John Dunne was named the 14th head coach in Saint Peter’s College men’s basketball history on May 24, 2006. On November 25, 2007, the Peacocks defeated Rutgers University 65-58 at the Jersey City Armory. This victory was Saint Peter's first win against a Big East Conference opponent since knocking off Seton Hall University at the Meadowlands in 1995.[5]

The Saint Peter's Men's Soccer Team has also enjoyed some success of late. The Peacocks were crowned the 2003 MAAC Conference Men's Soccer Champions after defeating Loyola College (Maryland) 2-1. In 2006 the Peacocks returned to the MAAC Conference Men's Soccer Championship Finals where they were outlasted by Fairfield University 1-0. The Peacocks again returned to the MAAC Conference Men's Soccer Championship Finals in 2007, where they fell to Loyola College 1-0. In 2007, the Saint Peter's Men's Soccer Program earned a place in the 2007 NCAA Men's Soccer Tournament with the first at-large nomination in school history. The Peacocks met Virginia University in the 1st Round of play at Charlottesville, Virginia. Saint Peter's College would go on to lose this match by a score of 3-1.

The Saint Peter's College Women's Bowling Team is one of the most successful programs at the school, winning its first ever championship title in 2009.[6]

Alma mater

The Alma Mater was composed by Frederick Joslyn, with lyrics by Richard I. Nevin.

Hail, Alma Mater, deathless Saint Peter's. Our loving hearts acclaim thy resurrected name.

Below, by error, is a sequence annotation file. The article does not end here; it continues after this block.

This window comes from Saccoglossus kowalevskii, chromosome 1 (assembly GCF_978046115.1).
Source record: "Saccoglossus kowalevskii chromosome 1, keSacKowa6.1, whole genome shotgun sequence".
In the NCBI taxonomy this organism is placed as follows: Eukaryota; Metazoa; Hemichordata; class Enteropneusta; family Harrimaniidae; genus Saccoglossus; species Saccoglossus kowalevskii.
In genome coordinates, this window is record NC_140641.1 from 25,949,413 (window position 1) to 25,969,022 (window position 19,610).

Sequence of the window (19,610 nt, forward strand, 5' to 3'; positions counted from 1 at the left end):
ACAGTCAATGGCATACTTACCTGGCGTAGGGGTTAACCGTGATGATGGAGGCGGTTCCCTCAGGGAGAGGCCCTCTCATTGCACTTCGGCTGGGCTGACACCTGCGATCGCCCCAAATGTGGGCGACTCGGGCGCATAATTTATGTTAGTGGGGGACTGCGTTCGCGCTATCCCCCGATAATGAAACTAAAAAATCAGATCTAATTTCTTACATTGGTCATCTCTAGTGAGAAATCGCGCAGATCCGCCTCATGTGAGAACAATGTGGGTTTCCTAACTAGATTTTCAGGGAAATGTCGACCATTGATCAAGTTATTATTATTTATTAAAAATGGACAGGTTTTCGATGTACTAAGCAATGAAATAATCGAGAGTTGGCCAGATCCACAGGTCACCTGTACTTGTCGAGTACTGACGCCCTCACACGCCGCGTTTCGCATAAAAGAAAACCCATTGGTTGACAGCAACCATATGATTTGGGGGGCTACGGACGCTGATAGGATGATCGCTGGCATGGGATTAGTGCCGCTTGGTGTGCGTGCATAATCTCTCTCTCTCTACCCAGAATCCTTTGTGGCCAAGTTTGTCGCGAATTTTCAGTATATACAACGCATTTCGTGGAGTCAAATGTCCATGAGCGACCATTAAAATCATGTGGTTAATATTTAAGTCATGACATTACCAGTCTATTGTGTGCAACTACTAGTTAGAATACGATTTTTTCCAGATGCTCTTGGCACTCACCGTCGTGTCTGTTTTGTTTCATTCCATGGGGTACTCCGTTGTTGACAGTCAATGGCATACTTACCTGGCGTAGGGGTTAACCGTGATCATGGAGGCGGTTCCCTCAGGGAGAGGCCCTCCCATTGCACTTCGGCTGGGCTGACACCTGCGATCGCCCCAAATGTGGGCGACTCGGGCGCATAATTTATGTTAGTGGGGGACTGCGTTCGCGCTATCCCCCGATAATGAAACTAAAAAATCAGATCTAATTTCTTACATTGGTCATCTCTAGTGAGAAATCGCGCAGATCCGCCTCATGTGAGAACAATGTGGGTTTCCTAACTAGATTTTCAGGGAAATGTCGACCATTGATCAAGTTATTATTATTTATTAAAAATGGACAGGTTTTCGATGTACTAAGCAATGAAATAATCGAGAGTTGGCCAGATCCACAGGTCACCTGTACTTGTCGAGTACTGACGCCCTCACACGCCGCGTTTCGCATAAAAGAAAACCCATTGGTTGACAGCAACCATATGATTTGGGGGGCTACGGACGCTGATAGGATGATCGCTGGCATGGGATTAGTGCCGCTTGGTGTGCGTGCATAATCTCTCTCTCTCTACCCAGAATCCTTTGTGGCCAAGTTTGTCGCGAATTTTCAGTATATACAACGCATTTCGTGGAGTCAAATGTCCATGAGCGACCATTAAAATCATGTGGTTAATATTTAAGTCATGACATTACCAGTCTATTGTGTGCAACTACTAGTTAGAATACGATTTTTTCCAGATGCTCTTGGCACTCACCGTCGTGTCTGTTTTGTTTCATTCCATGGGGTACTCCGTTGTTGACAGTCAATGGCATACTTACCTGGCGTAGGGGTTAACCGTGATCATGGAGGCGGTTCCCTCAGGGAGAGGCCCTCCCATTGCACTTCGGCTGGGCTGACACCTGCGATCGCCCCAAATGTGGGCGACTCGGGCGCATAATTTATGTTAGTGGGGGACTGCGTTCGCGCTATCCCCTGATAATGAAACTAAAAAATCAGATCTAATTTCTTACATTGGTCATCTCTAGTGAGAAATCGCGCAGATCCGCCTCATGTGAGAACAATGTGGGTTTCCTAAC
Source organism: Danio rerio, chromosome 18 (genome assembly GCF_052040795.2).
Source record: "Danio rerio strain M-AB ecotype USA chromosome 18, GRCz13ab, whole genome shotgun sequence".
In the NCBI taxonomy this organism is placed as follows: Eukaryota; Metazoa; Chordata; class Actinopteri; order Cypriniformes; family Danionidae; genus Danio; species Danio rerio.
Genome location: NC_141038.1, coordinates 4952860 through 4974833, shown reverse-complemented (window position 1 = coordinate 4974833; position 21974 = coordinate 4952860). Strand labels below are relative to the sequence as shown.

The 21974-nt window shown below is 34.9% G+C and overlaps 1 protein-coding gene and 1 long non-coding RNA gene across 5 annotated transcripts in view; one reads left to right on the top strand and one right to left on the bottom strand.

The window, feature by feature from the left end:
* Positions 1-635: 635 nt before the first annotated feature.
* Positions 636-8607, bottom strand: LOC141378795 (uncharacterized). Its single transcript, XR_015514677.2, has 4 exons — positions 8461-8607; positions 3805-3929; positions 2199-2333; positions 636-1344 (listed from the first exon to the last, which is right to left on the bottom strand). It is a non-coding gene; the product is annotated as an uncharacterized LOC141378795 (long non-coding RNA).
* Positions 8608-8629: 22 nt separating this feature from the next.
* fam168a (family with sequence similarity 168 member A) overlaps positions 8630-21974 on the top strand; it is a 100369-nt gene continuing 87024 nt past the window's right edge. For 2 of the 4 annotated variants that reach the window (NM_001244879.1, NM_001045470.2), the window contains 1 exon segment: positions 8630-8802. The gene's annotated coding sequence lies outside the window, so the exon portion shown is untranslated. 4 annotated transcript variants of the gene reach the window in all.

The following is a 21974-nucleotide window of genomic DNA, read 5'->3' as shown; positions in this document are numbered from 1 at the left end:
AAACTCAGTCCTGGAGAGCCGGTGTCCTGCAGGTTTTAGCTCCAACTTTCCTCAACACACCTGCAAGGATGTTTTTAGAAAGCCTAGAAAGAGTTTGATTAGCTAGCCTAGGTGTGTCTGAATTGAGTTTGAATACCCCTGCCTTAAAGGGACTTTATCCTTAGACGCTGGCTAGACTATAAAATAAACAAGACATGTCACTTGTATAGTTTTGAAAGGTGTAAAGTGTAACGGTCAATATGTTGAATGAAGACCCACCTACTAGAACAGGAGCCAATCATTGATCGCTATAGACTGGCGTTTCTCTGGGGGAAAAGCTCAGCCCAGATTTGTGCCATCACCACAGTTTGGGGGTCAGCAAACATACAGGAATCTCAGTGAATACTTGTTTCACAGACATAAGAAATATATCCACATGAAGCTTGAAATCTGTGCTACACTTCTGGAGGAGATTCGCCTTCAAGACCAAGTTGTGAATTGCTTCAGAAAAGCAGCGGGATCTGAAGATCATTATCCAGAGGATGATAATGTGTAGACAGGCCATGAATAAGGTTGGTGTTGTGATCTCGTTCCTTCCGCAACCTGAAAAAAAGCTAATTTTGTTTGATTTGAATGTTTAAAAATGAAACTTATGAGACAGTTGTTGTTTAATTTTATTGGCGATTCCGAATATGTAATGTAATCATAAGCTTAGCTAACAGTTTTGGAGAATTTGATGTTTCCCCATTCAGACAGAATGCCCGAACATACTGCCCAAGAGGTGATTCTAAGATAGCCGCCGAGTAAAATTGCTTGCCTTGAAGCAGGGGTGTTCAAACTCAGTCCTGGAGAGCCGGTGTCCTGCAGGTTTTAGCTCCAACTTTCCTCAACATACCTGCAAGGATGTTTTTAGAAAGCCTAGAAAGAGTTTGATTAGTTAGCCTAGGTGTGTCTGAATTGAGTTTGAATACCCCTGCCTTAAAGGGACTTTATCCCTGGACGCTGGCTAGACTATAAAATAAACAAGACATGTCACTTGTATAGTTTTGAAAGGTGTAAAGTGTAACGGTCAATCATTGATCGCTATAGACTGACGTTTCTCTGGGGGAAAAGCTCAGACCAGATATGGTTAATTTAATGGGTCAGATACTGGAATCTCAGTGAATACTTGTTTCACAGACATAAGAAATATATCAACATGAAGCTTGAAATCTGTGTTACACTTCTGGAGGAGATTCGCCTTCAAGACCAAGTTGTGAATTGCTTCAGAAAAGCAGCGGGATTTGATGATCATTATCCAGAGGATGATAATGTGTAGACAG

Nor war nor time has power to bind thee, thine is the spirit proud and free. And as year on year comes winging, we will still be singing praises to thy fame.

Hail, Alma Mater, hallowed Saint Peter's. With each new day we see how much we owe to thee

Truth is our guide, we shall not wander, God is our strength, we shall not fail. And our love will ever bind us, so that death will find us thine eternally.

Peacock mascot

Peacock front02 - melbourne zoo.jpg

As mentioned above, Saint Peter's College is the only NCAA Division I institution whose mascot is the peacock. This choice was made for several reasons. Primarily, the land on which Saint Peter's now stands was once owned by a man named Michael Pauw, whose last name means "peacock" in Dutch. Second, a section of Jersey City (albeit not encompassing Saint Peter's) is named Pavonia, in reference to the Latinized form of Pauw's name.

In pagan mythology, the peacock is considered to be a symbol of rebirth, much like the phoenix. For Saint Peter's, it is a reference to the closing and reopening of the college in the early 20th century.

At one point in the 1960s, live peacocks roamed the campus. Many institutions within the college derive their name from the peacock:

  • The school newspaper is titled the Pauw Wow.
  • The literary magazine is titled the Pavan.
  • The school's yearbook is titled the Peacock Pie.